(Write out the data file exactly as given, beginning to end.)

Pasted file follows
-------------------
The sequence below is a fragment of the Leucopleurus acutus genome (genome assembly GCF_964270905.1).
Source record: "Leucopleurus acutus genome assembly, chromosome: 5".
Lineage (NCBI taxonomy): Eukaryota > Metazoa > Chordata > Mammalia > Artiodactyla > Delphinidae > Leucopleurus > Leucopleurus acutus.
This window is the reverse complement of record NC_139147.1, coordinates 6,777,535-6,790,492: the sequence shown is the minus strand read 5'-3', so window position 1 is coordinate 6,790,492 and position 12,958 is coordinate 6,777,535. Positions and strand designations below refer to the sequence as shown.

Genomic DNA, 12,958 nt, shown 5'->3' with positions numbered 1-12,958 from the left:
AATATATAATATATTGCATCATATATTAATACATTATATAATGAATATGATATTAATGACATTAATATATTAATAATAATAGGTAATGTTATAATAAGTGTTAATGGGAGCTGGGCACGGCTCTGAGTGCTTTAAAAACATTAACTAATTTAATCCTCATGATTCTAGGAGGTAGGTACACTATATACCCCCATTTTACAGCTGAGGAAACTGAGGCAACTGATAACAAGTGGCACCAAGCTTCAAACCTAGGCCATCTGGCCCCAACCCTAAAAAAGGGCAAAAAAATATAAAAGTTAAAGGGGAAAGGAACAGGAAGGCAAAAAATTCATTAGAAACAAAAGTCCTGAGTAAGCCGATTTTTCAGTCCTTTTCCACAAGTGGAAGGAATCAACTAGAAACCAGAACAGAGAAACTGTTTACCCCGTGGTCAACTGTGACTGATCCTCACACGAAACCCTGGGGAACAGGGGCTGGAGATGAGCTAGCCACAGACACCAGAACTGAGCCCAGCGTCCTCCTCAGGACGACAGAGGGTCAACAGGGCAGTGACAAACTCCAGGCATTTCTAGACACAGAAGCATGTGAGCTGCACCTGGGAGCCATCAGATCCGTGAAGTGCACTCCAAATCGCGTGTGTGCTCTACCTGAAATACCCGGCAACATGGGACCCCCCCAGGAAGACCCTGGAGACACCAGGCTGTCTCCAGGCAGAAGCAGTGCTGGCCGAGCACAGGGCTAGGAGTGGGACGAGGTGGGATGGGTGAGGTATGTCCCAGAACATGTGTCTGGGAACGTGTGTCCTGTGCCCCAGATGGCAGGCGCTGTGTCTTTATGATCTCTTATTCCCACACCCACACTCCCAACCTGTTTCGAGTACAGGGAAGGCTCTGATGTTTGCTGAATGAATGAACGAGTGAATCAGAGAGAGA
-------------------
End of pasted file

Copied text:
The sequence below is a fragment of the Leucopleurus acutus genome (genome assembly GCF_964270905.1).
Source record: "Leucopleurus acutus genome assembly, chromosome: 5".
Lineage (NCBI taxonomy): Eukaryota > Metazoa > Chordata > Mammalia > Artiodactyla > Delphinidae > Leucopleurus > Leucopleurus acutus.
This window is the reverse complement of record NC_139147.1, coordinates 6,777,535-6,790,492: the sequence shown is the minus strand read 5'-3', so window position 1 is coordinate 6,790,492 and position 12,958 is coordinate 6,777,535. Positions and strand designations below refer to the sequence as shown.

Genomic DNA, 12,958 nt, shown 5'->3' with positions numbered 1-12,958 from the left:
AATATATAATATATTGCATCATATATTAATACATTATATAATGAATATGATATTAATGACATTAATATATTAATAATAATAGGTAATGTTATAATAAGTGTTAATGGGAGCTGGGCACGGCTCTGAGTGCTTTAAAAACATTAACTAATTTAATCCTCATGATTCTAGGAGGTAGGTACACTATATACCCCCATTTTACAGCTGAGGAAACTGAGGCAACTGATAACAAGTGGCACCAAGCTTCAAACCTAGGCCATCTGGCCCCAACCCTAAAAAAGGGCAAAAAAATATAAAAGTTAAAGGGGAAAGGAACAGGAAGGCAAAAAATTCATTAGAAACAAAAGTCCTGAGTAAGCCGATTTTTCAGTCCTTTTCCACAAGTGGAAGGAATCAACTAGAAACCAGAACAGAGAAACTGTTTACCCCGTGGTCAACTGTGACTGATCCTCACACGAAACCCTGGGGAACAGGGGCTGGAGATGAGCTAGCCACAGACACCAGAACTGAGCCCAGCGTCCTCCTCAGGACGACAGAGGGTCAACAGGGCAGTGACAAACTCCAGGCATTTCTAGACACAGAAGCATGTGAGCTGCACCTGGGAGCCATCAGATCCGTGAAGTGCACTCCAAATCGCGTGTGTGCTCTACCTGAAATACCCGGCAACATGGGACCCCCCCAGGAAGACCCTGGAGACACCAGGCTGTCTCCAGGCAGAAGCAGTGCTGGCCGAGCACAGGGCTAGGAGTGGGACGAGGTGGGATGGGTGAGGTATGTCCCAGAACATGTGTCTGGGAACGTGTGTCCTGTGCCCCAGATGGCAGGCGCTGTGTCTTTATGATCTCTTATTCCCACACCCACACTCCCAACCTGTTTCGAGTACAGGGAAGGCTCTGATGTTTGCTGAATGAATGAACGAGTGAATCAGAGAGAGA